China is one of Boeing’s most critical markets and for years was America’s largest exporter to that country. The Wall Street Journal reported that China’s aviation regulator, which strikes me as much tougher and more responsive than the FAA, has instructed the country’s airlines to conduct precautionary safety inspections on their Boeing 737 fleets. WSJ also reported that after the 737 MAX plane crashes within six months of each other beginning in 2018, Boeing’s commercial aircraft sales to China slowed to a trickle while Airbus, its European rival, received orders for hundreds of jets.
Calhoun is applying lots of PR lipstick to distract from his considerable culpability for Boeing’s safety issues and sadly it appears to be working.
Calhoun has named retired U.S. Naval Admiral Kirkland Donald to serve as his special advisor on safety issues, which hardly inspires confidence. In addition to lacking aviation experience, Donald’s record as a director of Huntington Ingalls these past seven years, including 16 months as chairman, is cause for alarm, not reassurance.
Navy inspectors found serious technical issues across all three U.S. Navy ship classes being built at Ingalls Shipbuilding in Pascagoula, Mississippi, in 2018 and 2019, according to an unclassified report sent to Congress three years ago.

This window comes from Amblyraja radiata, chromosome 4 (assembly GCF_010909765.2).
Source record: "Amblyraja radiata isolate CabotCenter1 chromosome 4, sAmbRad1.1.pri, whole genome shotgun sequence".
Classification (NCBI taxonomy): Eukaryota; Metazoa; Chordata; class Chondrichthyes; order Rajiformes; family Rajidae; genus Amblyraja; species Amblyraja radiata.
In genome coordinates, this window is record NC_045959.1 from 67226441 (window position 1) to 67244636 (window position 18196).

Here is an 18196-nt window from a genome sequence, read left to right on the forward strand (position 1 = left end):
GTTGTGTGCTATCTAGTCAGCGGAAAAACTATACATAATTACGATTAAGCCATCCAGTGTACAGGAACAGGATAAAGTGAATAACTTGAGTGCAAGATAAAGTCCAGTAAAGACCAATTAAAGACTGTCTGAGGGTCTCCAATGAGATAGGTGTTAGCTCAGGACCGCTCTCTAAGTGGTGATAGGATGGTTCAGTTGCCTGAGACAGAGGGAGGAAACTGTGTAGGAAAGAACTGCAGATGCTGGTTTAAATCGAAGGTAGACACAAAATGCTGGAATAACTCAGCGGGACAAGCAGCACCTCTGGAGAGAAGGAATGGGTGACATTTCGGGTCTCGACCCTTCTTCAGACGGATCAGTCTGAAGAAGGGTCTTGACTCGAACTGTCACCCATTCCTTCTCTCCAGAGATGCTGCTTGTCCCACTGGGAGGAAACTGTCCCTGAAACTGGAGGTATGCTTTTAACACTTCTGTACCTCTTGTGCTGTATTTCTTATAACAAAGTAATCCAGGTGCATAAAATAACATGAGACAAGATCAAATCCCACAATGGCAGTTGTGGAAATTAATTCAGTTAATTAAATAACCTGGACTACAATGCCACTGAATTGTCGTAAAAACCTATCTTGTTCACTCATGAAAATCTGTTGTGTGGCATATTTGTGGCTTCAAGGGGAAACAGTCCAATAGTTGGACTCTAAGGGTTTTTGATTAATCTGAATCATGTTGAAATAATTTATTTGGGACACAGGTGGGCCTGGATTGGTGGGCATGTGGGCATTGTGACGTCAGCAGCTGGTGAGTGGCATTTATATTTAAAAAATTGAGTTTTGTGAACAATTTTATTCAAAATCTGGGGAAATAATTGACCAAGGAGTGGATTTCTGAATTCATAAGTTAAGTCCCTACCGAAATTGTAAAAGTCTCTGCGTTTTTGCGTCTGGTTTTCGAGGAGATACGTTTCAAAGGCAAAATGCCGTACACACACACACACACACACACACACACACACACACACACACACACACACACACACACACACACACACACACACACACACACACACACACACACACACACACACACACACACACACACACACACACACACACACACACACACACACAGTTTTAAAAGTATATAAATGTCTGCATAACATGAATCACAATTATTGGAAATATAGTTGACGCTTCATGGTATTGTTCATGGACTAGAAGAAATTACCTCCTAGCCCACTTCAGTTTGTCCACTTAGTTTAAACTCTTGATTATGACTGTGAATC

As reported by Defense News the Navy’s Board of Inspection and Survey found that DDG-117, the Paul Ignatius, had the lowest overall score of any of the five previous destroyers built at Ingalls since the program restarted. And issues with the America-class amphibious assault ship Tripoli in 2018 set the service’s acceptance of the new ship back an entire year.
On the destroyer Ignatius, inspectors found four “starred deficiencies,” which the Navy defines as a deficiency that significantly degrades a ship’s ability to perform a primary or secondary mission or impacts the safety of the ship.
Notably, one of the starred deficiencies including shortcomings in aviation systems.
Don’t look to Republican presidential front runners Donald Trump and Nicki Haley, who previously served on Boeing’s board despite no aviation expertise, to demand a stronger FAA and more regulatory accountability. Boeing has contributed more than $19,000 to Trump’s 2024 campaign and $10,000 to Haley’s.
Boeing has greased both sides of the political aisle. In the 2020 election cycle, the company gave Joe Biden more than $700,000 and Trump more than $600,000. It gave Democratic socialist Bernie Sanders more than $200,000.
Except for this article in the Washington Post, and this one by Bloomberg, the media’s coverage of Boeing in recent weeks has been uninspiring. The best Boeing insight I’ve come across was this post published by another Canadian-born writer living in Sri Lanka.
Perhaps being born in Canada provides the benefit of being able to see things more clearly.